The last survivor of the Jarrow March, a famous protest against unemployment and poverty during the Great Depression of the 1930s, has died.

Con Shiels, who died on Boxing Day aged 96, was part of the crusade that saw around 200 unemployed men walk from Jarrow to London in 1936.

Carrying an 11,000-name petition, they did so to demand help from the government after the closure of their shipyard.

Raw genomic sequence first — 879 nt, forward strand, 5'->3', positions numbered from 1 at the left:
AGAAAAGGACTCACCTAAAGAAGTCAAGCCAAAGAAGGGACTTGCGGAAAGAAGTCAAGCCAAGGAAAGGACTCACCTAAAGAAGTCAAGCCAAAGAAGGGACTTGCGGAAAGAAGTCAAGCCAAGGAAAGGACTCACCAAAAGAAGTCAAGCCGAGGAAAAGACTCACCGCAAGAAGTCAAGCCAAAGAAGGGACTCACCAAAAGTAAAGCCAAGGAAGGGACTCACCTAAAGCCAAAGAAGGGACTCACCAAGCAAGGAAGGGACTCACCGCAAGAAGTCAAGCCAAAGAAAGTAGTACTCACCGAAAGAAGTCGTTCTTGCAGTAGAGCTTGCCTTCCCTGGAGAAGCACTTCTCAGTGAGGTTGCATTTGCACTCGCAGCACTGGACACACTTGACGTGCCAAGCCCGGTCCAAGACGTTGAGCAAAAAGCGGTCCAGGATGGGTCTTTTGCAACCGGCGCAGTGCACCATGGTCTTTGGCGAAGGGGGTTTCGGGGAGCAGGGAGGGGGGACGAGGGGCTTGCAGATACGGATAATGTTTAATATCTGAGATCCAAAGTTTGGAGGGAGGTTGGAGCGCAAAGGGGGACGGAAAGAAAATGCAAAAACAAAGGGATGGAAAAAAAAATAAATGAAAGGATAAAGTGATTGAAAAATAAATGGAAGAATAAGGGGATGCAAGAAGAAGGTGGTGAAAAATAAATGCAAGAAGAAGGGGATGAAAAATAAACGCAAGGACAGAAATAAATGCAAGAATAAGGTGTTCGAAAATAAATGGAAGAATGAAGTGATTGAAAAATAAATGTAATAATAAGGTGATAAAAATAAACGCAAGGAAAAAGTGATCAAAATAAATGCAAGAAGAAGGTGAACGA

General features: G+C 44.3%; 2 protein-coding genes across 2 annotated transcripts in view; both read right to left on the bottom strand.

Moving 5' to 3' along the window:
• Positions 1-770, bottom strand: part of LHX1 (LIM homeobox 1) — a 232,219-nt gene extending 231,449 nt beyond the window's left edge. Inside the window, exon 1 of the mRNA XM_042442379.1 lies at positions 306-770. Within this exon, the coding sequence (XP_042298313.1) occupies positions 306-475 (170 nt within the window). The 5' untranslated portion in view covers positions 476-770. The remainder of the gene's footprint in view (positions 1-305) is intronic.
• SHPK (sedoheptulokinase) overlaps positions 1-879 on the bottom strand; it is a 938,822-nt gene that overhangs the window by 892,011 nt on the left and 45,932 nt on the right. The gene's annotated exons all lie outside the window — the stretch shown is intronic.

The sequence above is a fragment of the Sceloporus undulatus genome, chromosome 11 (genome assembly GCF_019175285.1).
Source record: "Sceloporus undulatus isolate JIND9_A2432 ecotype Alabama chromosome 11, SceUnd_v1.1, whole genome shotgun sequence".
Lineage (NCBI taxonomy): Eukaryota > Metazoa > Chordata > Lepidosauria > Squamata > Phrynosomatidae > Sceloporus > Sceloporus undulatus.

Mr Shiels, who was 20 at the time, joined his father and the other protesters for the final part of the marathon 300-mile journey.

Parish priest Father Peter Martin, who conducted the requiem mass for Mr Shiels on Wednesday, told the Shields Gazette: "In a way, this is closing a chapter of history.

"There can't be any other people who can say they took some part in the Jarrow March.

"Con was often on the box, talking about the march and what it meant."

Steve Turner, a policy director for Unite, wrote on Twitter: "Always remembered Con Shiels last of the Jarrow marchers (1936) RIP. Growing poverty and unemployment need new 'rage against poverty' 2013."